I am trying to print on my HP Photosmart B209a printer.
Whenever I print a document in Illustrator, the colors are printed incorrectly.
When I create a new document I choose CMYK for color mode, and High 300 ppi for raster effects.
When I click on file - print, I am not sure what I should be setting my 'Color Management' settings to. This is what I have them set to currently:
Thank you for your help
You will have to experiment with each setting to see what works best. HP drivers are pretty good at giving you fairly decent color. You are limited in that it is a photoprinter, but I've gotten reasonable results using Deskjets and Photoprinters. Try selecting "Let printer decide color" instead of "let Illustrator decide Color". Also, sRGB may be OK for photographic printing, but try "Adobe RGB" instead with your Ai files. You may have a setting or 2 in Illustrator's Color Settings that may be affecting things, too. But try the aforementioned settings and see if the resulting prints are better or worse.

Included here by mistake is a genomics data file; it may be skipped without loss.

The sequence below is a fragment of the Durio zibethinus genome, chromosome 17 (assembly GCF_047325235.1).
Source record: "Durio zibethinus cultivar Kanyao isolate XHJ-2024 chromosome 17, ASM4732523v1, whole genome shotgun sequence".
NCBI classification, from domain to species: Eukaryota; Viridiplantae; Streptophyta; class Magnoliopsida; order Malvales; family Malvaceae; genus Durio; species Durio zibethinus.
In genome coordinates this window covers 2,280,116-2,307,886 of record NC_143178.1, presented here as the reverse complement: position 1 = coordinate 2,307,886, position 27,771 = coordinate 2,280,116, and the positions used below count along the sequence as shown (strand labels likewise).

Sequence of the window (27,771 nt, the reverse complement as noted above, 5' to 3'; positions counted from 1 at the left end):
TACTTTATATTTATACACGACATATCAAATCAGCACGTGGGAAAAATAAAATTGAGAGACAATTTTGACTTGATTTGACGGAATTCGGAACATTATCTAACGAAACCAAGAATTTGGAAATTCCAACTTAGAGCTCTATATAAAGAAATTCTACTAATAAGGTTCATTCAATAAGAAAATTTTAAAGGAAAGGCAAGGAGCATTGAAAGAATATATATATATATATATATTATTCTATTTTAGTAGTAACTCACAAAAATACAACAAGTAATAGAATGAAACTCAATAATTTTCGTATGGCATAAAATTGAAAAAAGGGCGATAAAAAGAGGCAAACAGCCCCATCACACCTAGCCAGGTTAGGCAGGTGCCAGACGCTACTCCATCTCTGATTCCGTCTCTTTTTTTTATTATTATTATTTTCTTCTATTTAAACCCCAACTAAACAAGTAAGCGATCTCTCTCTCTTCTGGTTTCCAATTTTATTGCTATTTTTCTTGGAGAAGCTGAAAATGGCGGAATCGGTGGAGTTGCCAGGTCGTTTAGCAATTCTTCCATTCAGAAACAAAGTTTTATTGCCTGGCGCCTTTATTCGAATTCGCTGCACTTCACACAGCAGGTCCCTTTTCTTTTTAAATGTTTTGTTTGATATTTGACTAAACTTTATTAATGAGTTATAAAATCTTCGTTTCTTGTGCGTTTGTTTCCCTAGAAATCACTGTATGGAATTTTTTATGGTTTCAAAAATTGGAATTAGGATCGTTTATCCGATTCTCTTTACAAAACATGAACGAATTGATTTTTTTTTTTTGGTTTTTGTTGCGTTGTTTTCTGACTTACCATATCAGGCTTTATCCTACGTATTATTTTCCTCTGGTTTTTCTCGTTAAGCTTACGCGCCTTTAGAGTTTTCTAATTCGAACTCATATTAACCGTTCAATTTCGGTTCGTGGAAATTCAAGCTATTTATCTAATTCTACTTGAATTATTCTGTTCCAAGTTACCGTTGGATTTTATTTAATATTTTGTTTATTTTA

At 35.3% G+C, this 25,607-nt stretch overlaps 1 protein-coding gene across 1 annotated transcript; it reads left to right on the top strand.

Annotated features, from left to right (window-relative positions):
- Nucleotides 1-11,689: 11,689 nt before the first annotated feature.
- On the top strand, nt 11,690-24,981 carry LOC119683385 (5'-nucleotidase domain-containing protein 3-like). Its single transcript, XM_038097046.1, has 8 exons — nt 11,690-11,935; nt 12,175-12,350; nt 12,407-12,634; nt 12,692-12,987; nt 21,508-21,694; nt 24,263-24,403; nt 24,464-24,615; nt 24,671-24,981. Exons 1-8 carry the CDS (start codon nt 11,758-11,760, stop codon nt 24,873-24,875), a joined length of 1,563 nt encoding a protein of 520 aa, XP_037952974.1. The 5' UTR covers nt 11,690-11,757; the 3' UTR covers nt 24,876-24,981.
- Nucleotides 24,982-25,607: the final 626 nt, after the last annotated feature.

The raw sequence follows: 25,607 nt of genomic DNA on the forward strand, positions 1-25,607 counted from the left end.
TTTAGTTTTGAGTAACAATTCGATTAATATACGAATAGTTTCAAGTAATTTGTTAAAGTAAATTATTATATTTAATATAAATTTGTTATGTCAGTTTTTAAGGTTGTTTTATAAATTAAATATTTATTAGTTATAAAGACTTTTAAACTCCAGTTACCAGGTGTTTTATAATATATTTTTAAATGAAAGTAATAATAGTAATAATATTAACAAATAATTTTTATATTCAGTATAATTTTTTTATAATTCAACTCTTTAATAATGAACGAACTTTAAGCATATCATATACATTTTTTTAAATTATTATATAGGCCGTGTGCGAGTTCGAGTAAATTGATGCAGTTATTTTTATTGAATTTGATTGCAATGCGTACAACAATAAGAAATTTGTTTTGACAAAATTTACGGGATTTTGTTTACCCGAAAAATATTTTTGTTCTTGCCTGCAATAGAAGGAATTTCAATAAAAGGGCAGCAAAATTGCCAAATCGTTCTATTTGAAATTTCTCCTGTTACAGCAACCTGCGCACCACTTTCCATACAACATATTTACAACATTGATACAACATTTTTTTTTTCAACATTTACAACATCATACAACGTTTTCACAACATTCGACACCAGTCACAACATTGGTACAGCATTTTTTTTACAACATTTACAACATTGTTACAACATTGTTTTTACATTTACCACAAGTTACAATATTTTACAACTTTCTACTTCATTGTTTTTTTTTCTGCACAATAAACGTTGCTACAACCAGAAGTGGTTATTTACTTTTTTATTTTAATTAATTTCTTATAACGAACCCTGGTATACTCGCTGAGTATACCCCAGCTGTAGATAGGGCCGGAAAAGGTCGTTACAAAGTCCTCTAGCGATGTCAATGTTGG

Your document profile says U.S. Web Coated (SWAP) v2 which should be used when you print to offset press, and you are printing to HP Photosmart B209a printer. Next to Document Profile it should show the profile of your printer. You assign the color space of your printer to your document in Illustrator by choosing Edit > Assign Profile and choosing the color profile of your printer which should come with the printer and installed with your printer software. You also have to know what color mode (CMYK or RGB) your printer can use. Alternatively, if you create documents for this printer most of the time, in the Color Settings for the Working Spaces, select the color profile of your printer and then every new document will be in the color space of your printer by default.
You don't have to do all this if you as John suggested in the print dialog, choose Let printer determine colors. This however will limit the creation of your colors in the U.S. Web Coated (SWAP) v2 color space while your printer may have wider color space so if you don't want to work directly in the color space of your printer, using wider color space like Adobe RGB is a good suggestion.